Would there be fewer councillors under any new arrangements?
There are currently 330 councillors serving residents across the whole of Dorset. Two new unitary councils covering the whole of Dorset would require significantly fewer councillors. If a decision is made to create two new unitary councils, the Boundary Commission would review the number of councillors needed to properly represent all the people living within each council’s area.
And what about staff?
If the decision is made to move to a two-unitary council structure the number of staff in director and senior manager posts and back office/corporate functions such as Finance, HR and IT would reduce. For example, instead of six Chief Executives as there are currently, there would be two.
What would happen to existing towns’ historical and civic arrangements?
Each of the towns within Dorset has its own unique character. These would continue as towns, and local civic arrangements for each would be maintained, contributing to the preservation of each town’s heritage.
Established ceremonial positions of Mayor would remain. In the same way that local history and traditions are currently preserved within district councils (just like the mayors of Wimborne, Verwood, Ferndown, which exist in East Dorset) so they would be preserved within any new authority.
Accessing your council
Dorset’s residents having access to their council is a priority for all Dorset’s councils. However, if the future set-up of local government in Dorset were to be two unitary councils, there would be no need to maintain all the councils’ current buildings. Whatever the outcome, Dorset’s councils will continue to encourage residents to access, pay for, order and complete more online, in order to protect frontline services.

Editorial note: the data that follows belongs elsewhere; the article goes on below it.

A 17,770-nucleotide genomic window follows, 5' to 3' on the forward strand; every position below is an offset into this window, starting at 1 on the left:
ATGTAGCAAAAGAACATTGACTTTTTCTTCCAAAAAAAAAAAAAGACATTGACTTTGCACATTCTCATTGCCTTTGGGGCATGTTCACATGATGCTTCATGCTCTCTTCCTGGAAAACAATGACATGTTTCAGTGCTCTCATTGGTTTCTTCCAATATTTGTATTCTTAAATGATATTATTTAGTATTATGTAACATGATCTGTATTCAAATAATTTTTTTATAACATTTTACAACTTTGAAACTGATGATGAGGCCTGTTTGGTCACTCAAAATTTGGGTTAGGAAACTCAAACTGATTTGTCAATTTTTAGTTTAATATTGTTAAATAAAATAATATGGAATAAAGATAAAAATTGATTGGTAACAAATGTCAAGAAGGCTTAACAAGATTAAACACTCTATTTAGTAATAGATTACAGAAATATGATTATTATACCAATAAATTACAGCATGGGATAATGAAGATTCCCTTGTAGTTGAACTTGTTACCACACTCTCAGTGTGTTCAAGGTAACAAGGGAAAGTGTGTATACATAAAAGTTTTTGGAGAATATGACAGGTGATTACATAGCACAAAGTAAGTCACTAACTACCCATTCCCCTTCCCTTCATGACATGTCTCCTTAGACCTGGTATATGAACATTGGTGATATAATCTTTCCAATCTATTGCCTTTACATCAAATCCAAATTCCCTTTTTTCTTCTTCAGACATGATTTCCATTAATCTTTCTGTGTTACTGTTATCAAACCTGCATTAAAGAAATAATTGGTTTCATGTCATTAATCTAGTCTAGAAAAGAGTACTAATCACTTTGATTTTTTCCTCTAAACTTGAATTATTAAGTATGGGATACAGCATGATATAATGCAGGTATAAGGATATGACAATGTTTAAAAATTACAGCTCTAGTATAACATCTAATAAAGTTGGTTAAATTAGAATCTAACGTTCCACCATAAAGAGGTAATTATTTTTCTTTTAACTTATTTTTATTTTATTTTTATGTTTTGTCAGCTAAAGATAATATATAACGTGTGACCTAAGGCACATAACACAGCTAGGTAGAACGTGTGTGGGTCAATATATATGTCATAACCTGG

Current council tax levels
- Bournemouth: £1,293.33
- Christchurch: £1,453.77
- East Dorset: £1,471.10
- North Dorset: £1,380.74
- Poole: £1,257.86
- Purbeck: £1,441.19
- West Dorset: £1,398.53
- Weymouth & Portland: £1,553.14
Council tax harmonisation
If a new local government structure is implemented across Dorset, councils would need to undertake a council tax harmonisation process to make sure that, within an agreed period of time, all residents of one council area pay the same. Some work has already been done to assess the impact of council tax harmonisation. This assumes an approach in which, over a 20-year period, the lowest council tax rate from a former council within the new council’s area, is increased by the maximum allowable rate and council tax rates in the other former council areas are increased by a lower rate, so that the council tax rates in all areas within a new unitary council eventually become the same.
If it is decided to create two unitary councils, each new unitary council would be responsible for setting its own council tax level every year.
Business rates are unaffected by a restructure of local government in Dorset.